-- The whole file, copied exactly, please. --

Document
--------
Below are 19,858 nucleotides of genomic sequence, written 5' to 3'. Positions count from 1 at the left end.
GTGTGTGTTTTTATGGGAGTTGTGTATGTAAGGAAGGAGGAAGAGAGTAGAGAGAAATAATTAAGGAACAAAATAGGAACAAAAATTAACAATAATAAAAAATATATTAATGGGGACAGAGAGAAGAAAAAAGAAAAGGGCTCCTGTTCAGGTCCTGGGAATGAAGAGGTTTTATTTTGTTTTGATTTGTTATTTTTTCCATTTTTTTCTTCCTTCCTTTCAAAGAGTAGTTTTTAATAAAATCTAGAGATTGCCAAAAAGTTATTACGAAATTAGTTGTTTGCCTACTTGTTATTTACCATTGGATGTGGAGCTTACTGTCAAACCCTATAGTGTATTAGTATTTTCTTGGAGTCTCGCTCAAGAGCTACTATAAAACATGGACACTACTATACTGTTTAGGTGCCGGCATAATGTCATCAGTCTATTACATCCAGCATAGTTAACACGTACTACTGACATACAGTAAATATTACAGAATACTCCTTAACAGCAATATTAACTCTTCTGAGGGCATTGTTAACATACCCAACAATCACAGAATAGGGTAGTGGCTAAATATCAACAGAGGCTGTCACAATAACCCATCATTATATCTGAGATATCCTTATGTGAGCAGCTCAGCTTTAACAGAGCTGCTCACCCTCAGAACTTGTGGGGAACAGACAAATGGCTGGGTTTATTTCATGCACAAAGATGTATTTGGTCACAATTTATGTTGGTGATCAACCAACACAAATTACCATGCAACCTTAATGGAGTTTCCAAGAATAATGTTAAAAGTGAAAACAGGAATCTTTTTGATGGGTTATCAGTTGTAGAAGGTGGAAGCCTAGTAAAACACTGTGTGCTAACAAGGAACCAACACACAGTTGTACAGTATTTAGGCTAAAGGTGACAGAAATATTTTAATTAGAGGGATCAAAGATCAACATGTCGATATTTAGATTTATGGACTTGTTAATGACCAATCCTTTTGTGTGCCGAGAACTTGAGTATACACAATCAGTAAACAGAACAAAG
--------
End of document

Below are 19,858 nucleotides of genomic sequence, written 5' to 3'. Positions count from 1 at the left end.
GTGTGTGTTTTTATGGGAGTTGTGTATGTAAGGAAGGAGGAAGAGAGTAGAGAGAAATAATTAAGGAACAAAATAGGAACAAAAATTAACAATAATAAAAAATATATTAATGGGGACAGAGAGAAGAAAAAAGAAAAGGGCTCCTGTTCAGGTCCTGGGAATGAAGAGGTTTTATTTTGTTTTGATTTGTTATTTTTTCCATTTTTTTCTTCCTTCCTTTCAAAGAGTAGTTTTTAATAAAATCTAGAGATTGCCAAAAAGTTATTACGAAATTAGTTGTTTGCCTACTTGTTATTTACCATTGGATGTGGAGCTTACTGTCAAACCCTATAGTGTATTAGTATTTTCTTGGAGTCTCGCTCAAGAGCTACTATAAAACATGGACACTACTATACTGTTTAGGTGCCGGCATAATGTCATCAGTCTATTACATCCAGCATAGTTAACACGTACTACTGACATACAGTAAATATTACAGAATACTCCTTAACAGCAATATTAACTCTTCTGAGGGCATTGTTAACATACCCAACAATCACAGAATAGGGTAGTGGCTAAATATCAACAGAGGCTGTCACAATAACCCATCATTATATCTGAGATATCCTTATGTGAGCAGCTCAGCTTTAACAGAGCTGCTCACCCTCAGAACTTGTGGGGAACAGACAAATGGCTGGGTTTATTTCATGCACAAAGATGTATTTGGTCACAATTTATGTTGGTGATCAACCAACACAAATTACCATGCAACCTTAATGGAGTTTCCAAGAATAATGTTAAAAGTGAAAACAGGAATCTTTTTGATGGGTTATCAGTTGTAGAAGGTGGAAGCCTAGTAAAACACTGTGTGCTAACAAGGAACCAACACACAGTTGTACAGTATTTAGGCTAAAGGTGACAGAAATATTTTAATTAGAGGGATCAAAGATCAACATGTCGATATTTAGATTTATGGACTTGTTAATGACCAATCCTTTTGTGTGCCGAGAACTTGAGTATACACAATCAGTAAACAGAACAAAG